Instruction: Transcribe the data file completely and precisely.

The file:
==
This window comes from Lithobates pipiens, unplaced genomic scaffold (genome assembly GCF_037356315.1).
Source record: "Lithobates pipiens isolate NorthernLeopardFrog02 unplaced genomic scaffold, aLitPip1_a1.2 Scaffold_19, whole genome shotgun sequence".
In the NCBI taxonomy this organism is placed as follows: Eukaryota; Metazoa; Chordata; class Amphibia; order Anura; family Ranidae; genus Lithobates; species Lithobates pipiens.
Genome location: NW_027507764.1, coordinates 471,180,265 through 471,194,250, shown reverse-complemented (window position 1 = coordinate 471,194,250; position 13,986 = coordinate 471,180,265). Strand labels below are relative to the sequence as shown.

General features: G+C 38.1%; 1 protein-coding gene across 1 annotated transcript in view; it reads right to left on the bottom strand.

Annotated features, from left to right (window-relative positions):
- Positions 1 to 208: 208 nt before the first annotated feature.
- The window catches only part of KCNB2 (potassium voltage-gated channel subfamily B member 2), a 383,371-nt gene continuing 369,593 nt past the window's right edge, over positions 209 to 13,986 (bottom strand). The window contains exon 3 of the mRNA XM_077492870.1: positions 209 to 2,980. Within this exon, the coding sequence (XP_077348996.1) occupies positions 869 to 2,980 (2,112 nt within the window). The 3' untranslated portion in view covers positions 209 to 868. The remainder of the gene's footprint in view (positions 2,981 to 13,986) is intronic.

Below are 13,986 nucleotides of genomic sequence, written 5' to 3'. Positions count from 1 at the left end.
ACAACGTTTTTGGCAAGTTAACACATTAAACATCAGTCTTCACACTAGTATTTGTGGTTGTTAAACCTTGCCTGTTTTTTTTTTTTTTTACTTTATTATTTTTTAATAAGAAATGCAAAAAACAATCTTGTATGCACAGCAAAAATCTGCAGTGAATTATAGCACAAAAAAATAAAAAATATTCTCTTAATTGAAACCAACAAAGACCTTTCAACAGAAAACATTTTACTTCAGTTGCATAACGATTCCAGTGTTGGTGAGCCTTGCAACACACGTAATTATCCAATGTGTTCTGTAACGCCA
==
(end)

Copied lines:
This window comes from Lithobates pipiens, unplaced genomic scaffold (genome assembly GCF_037356315.1).
Source record: "Lithobates pipiens isolate NorthernLeopardFrog02 unplaced genomic scaffold, aLitPip1_a1.2 Scaffold_19, whole genome shotgun sequence".
In the NCBI taxonomy this organism is placed as follows: Eukaryota; Metazoa; Chordata; class Amphibia; order Anura; family Ranidae; genus Lithobates; species Lithobates pipiens.
Genome location: NW_027507764.1, coordinates 471,180,265 through 471,194,250, shown reverse-complemented (window position 1 = coordinate 471,194,250; position 13,986 = coordinate 471,180,265). Strand labels below are relative to the sequence as shown.

General features: G+C 38.1%; 1 protein-coding gene across 1 annotated transcript in view; it reads right to left on the bottom strand.

Annotated features, from left to right (window-relative positions):
- Positions 1 to 208: 208 nt before the first annotated feature.
- The window catches only part of KCNB2 (potassium voltage-gated channel subfamily B member 2), a 383,371-nt gene continuing 369,593 nt past the window's right edge, over positions 209 to 13,986 (bottom strand). The window contains exon 3 of the mRNA XM_077492870.1: positions 209 to 2,980. Within this exon, the coding sequence (XP_077348996.1) occupies positions 869 to 2,980 (2,112 nt within the window). The 3' untranslated portion in view covers positions 209 to 868. The remainder of the gene's footprint in view (positions 2,981 to 13,986) is intronic.

Below are 13,986 nucleotides of genomic sequence, written 5' to 3'. Positions count from 1 at the left end.
ACAACGTTTTTGGCAAGTTAACACATTAAACATCAGTCTTCACACTAGTATTTGTGGTTGTTAAACCTTGCCTGTTTTTTTTTTTTTTTACTTTATTATTTTTTAATAAGAAATGCAAAAAACAATCTTGTATGCACAGCAAAAATCTGCAGTGAATTATAGCACAAAAAAATAAAAAATATTCTCTTAATTGAAACCAACAAAGACCTTTCAACAGAAAACATTTTACTTCAGTTGCATAACGATTCCAGTGTTGGTGAGCCTTGCAACACACGTAATTATCCAATGTGTTCTGTAACGCCA